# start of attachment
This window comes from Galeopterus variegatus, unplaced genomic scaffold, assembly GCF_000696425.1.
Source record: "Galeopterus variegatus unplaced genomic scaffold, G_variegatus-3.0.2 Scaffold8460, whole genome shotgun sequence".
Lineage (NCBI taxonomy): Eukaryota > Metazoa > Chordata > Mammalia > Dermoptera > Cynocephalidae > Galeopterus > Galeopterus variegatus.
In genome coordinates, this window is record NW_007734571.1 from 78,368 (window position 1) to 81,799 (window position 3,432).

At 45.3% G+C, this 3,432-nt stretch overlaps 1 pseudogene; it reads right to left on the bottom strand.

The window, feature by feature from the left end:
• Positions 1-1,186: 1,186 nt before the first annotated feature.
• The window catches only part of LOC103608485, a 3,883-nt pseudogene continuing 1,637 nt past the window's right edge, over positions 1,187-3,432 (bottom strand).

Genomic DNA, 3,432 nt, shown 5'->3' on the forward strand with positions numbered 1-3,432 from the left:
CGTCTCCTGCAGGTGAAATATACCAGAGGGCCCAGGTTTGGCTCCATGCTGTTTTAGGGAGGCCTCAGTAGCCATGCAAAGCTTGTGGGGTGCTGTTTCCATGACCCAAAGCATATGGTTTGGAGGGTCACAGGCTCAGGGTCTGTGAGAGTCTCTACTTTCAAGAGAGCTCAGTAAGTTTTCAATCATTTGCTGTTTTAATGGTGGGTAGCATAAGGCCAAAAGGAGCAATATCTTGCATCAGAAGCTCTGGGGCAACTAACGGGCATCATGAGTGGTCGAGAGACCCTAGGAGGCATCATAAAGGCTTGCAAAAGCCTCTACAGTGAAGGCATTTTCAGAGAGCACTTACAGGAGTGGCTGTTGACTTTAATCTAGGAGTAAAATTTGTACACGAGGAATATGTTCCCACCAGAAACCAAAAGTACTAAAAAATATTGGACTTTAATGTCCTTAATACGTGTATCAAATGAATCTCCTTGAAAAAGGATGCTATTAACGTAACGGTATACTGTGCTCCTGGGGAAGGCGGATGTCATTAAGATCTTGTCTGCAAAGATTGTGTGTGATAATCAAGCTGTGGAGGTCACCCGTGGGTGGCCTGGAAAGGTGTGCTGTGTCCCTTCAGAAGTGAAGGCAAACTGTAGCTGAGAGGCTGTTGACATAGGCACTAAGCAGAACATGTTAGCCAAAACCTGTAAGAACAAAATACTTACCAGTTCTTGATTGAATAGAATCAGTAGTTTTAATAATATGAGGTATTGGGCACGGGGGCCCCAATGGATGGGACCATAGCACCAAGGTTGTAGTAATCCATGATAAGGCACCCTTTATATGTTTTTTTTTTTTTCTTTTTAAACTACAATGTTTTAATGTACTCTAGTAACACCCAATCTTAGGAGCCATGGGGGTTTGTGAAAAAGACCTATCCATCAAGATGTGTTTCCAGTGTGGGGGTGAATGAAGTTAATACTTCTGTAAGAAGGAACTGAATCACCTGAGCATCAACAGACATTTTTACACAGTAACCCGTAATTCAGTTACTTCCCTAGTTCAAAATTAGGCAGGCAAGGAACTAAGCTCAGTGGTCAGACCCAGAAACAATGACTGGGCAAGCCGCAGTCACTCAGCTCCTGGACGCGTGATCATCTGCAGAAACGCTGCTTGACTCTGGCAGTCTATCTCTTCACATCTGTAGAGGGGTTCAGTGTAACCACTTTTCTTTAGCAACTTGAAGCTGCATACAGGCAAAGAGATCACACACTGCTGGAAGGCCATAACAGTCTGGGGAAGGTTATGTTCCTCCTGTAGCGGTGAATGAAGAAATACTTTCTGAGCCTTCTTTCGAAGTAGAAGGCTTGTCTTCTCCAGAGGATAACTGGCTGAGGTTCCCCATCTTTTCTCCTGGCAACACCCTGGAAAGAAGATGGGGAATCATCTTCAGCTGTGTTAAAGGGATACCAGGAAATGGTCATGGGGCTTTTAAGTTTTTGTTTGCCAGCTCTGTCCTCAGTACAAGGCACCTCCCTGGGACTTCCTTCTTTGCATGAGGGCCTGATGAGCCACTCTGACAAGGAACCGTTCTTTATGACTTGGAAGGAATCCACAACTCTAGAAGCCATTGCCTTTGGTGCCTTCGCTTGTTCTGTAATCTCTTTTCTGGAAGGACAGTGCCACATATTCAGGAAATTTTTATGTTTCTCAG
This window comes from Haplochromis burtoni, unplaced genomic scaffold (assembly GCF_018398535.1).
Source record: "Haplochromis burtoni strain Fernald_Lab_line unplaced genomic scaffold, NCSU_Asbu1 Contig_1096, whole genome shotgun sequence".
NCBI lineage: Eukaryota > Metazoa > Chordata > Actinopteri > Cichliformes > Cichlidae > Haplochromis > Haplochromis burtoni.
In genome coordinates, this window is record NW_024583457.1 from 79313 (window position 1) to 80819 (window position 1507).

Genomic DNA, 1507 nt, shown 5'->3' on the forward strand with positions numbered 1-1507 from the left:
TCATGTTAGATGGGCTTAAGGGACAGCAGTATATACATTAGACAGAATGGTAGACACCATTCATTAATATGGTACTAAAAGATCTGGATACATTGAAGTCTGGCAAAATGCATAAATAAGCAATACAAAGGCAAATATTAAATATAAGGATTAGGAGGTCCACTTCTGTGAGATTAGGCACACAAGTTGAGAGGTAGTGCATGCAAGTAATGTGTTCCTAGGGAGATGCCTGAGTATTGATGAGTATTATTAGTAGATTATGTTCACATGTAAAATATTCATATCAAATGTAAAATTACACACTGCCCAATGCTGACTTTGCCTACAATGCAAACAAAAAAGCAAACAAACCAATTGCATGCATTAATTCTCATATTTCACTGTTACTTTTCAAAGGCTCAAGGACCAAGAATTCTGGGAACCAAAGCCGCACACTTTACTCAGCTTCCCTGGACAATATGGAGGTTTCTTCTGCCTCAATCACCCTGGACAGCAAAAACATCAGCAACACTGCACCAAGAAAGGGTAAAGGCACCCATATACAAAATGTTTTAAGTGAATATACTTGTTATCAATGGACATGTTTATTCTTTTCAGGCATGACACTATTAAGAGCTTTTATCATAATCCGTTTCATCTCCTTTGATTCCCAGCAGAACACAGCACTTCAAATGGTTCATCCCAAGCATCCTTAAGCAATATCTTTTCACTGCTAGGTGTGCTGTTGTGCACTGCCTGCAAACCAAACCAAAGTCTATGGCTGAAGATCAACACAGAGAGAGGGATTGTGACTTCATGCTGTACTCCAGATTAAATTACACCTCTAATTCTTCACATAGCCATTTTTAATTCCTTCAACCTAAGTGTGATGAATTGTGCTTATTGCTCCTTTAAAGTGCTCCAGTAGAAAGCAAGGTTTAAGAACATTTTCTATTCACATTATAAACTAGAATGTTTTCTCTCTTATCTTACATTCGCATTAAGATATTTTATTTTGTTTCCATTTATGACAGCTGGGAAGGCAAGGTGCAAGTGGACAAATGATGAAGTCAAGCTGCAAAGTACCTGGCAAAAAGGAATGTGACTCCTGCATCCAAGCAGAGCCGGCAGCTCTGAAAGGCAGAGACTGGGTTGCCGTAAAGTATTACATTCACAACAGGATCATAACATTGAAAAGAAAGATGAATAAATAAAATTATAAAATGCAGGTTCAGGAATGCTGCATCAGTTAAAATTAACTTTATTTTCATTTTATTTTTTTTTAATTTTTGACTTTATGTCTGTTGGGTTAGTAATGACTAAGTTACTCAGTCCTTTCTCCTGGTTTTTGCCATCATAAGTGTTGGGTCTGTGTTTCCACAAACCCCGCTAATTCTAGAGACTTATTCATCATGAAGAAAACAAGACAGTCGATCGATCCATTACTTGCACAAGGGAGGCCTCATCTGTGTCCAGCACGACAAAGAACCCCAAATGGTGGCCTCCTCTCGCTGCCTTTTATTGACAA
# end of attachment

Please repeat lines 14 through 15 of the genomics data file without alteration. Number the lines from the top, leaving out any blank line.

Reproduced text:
In genome coordinates, this window is record NW_024583457.1 from 79313 (window position 1) to 80819 (window position 1507).

Genomic DNA, 1507 nt, shown 5'->3' on the forward strand with positions numbered 1-1507 from the left: